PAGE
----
The front keypad easily aligns with the bolt, and after routing its cable through, securely attaches to a mounting plate. Then it's just a matter of connecting that cable to the rear panel and installing it with another pair of screws. From start to finish, I had the new lock on my door in not even ten minutes.
An easily accessed pack of 4 AA batteries powers the Schlage Encode.
Initial pairing is quite painless, helped along with the assistance of Bluetooth LE and a scannable QR code, before the app finally shares Wi-Fi credentials and brings the lock fully online. From there you can give it a name, and start setting up access codes.
The lock comes with a couple default codes printed on a sticker within the battery compartment in case you ever do a factory reset, but for now you're going to want some codes of your own. You can choose from 4, 6, or 8 digits, but be sure you go with a length you're comfortable with, as all other users will need to have codes with the same count. Up to 100 codes can be assigned.
For each of these, you can set restrictions on their use, whether recurring or just covering one time window. The app also supports custom per-code notification alerts, letting you opt to get a heads-up when the kids return home from school or your pet-sitter drops by.
In addition to unlocking with codes, the Encode also supports app-based unlocks. These "virtual keys" can be sent to users who then download the Schlage app for themselves. While I think that codes are a little easier to work with in general, using the app definitely has its moments. There's nothing like unlocking your door right from your car, before your arms are full of groceries you're trying to bring in — no more fumbling for keys.
While the app's functional, a few annoying issues do stick out at me. For one, it can be a little unintuitive just how often you have to hit "save" when entering user data; you can't just create a new code all at once, and have to separately save any changes to the schedule for when it should be active. And while the app tends to have very detailed logs of who used the lock, including both when and how, it can't differentiate between an internal thumbturn and using an external key — a minor issue, perhaps, but one that stands out because of how detailed all other logs entries are.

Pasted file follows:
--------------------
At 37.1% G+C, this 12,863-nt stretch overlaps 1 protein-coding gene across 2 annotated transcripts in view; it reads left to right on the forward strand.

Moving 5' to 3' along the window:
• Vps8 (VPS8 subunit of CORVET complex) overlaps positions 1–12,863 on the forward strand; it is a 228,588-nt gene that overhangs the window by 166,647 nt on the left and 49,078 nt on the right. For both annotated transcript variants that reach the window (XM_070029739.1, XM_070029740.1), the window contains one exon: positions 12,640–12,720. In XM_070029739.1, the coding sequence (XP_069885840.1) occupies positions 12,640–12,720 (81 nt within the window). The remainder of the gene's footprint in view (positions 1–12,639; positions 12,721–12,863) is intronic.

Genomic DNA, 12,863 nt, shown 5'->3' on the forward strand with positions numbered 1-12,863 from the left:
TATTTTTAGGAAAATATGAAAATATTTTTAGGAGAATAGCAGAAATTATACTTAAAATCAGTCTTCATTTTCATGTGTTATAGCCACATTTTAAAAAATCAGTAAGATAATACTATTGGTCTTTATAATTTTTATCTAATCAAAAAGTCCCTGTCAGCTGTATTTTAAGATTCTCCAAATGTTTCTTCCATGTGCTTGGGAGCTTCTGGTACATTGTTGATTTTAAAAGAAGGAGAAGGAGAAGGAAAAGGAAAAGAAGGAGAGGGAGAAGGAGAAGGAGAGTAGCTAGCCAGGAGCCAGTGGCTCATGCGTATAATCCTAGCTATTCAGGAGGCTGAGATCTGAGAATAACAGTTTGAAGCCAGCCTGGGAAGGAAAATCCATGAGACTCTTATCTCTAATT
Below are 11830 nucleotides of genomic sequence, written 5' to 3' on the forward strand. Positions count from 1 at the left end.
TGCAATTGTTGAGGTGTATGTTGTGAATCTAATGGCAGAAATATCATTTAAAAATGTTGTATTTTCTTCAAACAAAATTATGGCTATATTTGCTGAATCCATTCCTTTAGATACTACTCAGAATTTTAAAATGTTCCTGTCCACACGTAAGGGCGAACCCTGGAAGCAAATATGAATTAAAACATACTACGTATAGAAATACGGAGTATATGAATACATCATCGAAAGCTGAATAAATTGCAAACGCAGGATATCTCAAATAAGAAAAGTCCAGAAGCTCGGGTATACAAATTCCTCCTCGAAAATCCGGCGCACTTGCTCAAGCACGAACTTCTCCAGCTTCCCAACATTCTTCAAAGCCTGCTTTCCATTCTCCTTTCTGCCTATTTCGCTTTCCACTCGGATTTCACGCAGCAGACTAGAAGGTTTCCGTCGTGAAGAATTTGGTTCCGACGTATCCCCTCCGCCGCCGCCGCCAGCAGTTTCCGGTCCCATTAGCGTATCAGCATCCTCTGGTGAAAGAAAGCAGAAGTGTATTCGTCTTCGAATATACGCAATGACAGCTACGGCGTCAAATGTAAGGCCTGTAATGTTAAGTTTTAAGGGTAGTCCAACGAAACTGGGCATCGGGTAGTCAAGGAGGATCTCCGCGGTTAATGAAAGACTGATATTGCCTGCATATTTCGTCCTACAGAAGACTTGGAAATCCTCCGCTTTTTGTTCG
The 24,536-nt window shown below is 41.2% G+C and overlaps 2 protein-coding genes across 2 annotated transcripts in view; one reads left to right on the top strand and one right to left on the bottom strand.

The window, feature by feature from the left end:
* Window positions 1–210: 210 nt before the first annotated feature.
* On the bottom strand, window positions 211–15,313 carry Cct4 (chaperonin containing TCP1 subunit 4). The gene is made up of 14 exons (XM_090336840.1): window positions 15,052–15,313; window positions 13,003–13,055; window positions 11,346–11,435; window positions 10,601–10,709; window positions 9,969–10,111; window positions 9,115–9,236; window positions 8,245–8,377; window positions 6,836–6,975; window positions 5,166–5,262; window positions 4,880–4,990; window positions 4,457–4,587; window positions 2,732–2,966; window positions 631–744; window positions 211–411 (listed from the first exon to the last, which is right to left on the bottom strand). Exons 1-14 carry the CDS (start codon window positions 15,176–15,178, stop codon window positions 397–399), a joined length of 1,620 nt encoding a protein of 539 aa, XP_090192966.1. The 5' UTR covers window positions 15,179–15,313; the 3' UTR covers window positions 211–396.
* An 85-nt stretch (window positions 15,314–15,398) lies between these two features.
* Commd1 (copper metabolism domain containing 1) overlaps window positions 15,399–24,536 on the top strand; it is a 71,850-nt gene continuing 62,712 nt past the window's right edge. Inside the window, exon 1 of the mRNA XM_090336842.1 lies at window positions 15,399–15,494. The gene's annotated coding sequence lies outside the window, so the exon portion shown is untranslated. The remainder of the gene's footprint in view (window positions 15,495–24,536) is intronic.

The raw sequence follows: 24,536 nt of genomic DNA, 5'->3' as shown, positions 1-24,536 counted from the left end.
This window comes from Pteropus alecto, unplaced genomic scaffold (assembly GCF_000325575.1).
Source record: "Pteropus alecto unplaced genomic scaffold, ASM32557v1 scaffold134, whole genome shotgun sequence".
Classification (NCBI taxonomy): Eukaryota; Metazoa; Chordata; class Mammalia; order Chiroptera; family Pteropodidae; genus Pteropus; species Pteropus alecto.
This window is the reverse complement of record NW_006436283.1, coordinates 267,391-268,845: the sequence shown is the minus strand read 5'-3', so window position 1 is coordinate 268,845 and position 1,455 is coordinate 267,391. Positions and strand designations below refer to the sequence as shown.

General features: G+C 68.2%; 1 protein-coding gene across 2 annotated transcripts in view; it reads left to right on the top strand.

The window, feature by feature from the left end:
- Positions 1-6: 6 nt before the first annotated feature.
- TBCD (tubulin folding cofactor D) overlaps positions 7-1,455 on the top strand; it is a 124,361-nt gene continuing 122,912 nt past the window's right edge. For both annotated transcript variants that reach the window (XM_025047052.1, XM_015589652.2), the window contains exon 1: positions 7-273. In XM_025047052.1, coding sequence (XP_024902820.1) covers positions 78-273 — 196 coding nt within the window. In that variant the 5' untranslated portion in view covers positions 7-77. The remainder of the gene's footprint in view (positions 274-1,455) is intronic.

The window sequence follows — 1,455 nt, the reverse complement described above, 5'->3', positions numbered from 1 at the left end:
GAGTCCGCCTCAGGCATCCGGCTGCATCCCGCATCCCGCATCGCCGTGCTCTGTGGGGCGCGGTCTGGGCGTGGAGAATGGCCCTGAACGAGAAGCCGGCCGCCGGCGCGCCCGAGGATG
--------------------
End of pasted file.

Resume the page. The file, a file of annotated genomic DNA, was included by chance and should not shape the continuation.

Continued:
The Schlage Encode integrates with existing smart home systems using either the Google Assistant or Alexa, including Key by Amazon support for deliveries. I tried out the Assistant connection, and while locking works just fine, you're out of luck if you want to unlock with voice.
Should you buy it?
Yes. Getting locked out of the house, copying keys for guests, keeping track of which handymen or cleaners have keys — none of these ever have to be problems, ever again. And while that's going to be true with most any smart lock, the Schlage Encode is just really nicely executed. The hardware is all very high quality, and while I wish the app were slightly less rough around the edges, it largely accomplishes what it sets out to do.
Depending on the color and trim style, Schlage Encode pricing varies, but you'll generally pay between $200 and $250. Particularly on the bottom end of that range, that's pretty competitive, especially considering the hubless Wi-Fi connectivity here and feature set. Sure, you can go cheaper, but there's no reason to feel bad about paying the asking price for a smart lock package that comes together this well.